While studying institutional ownership for a company can add value to your research, it is also a good practice to research analyst recommendations to get a deeper understand of a stock's expected performance. While there is some analyst coverage, the company is probably not widely covered. So it could gain more attention, down the track.
Insider Ownership Of Reading International
While the precise definition of an insider can be subjective, almost everyone considers board members to be insiders. Company management run the business, but the CEO will answer to the board, even if he or she is a member of it.
Insider ownership is positive when it signals leadership are thinking like the true owners of the company. However, high insider ownership can also give immense power to a small group within the company. This can be negative in some circumstances.
Our information suggests that insiders maintain a significant holding in Reading International, Inc.. Insiders have a US$14m stake in this US$102m business. This may suggest that the founders still own a lot of shares. You can click here to see if they have been buying or selling.
General Public Ownership
The general public-- including retail investors -- own 28% stake in the company, and hence can't easily be ignored. While this size of ownership may not be enough to sway a policy decision in their favour, they can still make a collective impact on company policies.
Private Company Ownership
It seems that Private Companies own 9.1%, of the Reading International stock. It's hard to draw any conclusions from this fact alone, so its worth looking into who owns those private companies. Sometimes insiders or other related parties have an interest in shares in a public company through a separate private company.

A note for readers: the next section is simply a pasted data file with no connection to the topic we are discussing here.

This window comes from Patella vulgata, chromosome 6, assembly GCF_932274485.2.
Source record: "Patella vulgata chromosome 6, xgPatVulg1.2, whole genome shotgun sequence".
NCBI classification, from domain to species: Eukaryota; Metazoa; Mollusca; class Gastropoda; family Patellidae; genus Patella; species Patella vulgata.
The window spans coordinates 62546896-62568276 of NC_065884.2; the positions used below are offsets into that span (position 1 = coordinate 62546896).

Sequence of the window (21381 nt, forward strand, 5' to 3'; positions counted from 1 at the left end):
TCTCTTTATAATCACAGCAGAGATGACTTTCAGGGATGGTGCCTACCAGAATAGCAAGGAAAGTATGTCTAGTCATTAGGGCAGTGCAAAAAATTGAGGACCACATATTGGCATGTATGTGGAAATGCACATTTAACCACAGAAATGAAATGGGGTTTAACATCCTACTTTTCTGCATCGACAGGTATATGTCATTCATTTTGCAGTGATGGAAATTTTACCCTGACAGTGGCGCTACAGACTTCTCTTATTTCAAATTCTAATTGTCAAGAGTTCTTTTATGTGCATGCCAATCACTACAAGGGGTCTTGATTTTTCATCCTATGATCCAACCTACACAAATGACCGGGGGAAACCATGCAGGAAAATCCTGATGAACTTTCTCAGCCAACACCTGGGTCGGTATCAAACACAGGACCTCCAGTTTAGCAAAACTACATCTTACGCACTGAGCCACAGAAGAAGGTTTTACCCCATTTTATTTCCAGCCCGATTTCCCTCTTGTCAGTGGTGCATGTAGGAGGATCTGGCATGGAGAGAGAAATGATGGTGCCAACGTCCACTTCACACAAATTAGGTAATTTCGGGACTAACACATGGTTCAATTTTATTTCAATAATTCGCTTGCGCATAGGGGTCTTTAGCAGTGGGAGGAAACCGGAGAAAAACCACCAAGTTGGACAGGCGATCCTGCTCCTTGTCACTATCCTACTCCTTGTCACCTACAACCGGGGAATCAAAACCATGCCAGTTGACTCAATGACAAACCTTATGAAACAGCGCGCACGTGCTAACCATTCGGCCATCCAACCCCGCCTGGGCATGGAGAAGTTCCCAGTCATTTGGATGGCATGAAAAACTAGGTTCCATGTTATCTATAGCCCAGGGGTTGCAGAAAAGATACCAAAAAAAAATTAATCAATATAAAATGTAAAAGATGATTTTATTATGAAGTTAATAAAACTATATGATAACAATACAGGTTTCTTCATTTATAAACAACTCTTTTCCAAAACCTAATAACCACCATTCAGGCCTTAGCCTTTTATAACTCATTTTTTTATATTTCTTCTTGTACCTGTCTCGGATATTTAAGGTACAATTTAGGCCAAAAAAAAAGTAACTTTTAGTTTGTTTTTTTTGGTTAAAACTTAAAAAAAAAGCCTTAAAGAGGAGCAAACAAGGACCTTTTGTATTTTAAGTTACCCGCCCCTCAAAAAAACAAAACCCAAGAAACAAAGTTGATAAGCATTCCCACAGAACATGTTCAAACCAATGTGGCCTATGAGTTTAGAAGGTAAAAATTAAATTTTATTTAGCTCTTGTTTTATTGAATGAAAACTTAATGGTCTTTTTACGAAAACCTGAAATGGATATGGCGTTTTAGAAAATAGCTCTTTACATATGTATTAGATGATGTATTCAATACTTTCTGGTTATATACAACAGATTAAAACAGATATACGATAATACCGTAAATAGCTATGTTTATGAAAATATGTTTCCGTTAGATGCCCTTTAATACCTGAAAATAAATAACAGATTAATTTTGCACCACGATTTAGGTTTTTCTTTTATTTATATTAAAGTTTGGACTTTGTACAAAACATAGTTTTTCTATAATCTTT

It's always worth thinking about the different groups who own shares in a company. But to understand Reading International better, we need to consider many other factors. For instance, we've identified 2 warning signs for Reading International (1 can't be ignored) that you should be aware of.
Ultimately the future is most important. You can access this free report on analyst forecasts for the company.
NB: Figures in this article are calculated using data from the last twelve months, which refer to the 12-month period ending on the last date of the month the financial statement is dated. This may not be consistent with full year annual report figures.
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This article by Simply Wall St is general in nature. We provide commentary based on historical data and analyst forecasts only using an unbiased methodology and our articles are not intended to be financial advice. It does not constitute a recommendation to buy or sell any stock, and does not take account of your objectives, or your financial situation. We aim to bring you long-term focused analysis driven by fundamental data. Note that our analysis may not factor in the latest price-sensitive company announcements or qualitative material. Simply Wall St has no position in any stocks mentioned.
Reading International, Inc., together with its subsidiaries, focuses on the ownership, development, and operation of entertainment and real property assets in the United States, Australia, and New Zealand.
Fair value with concerning outlook.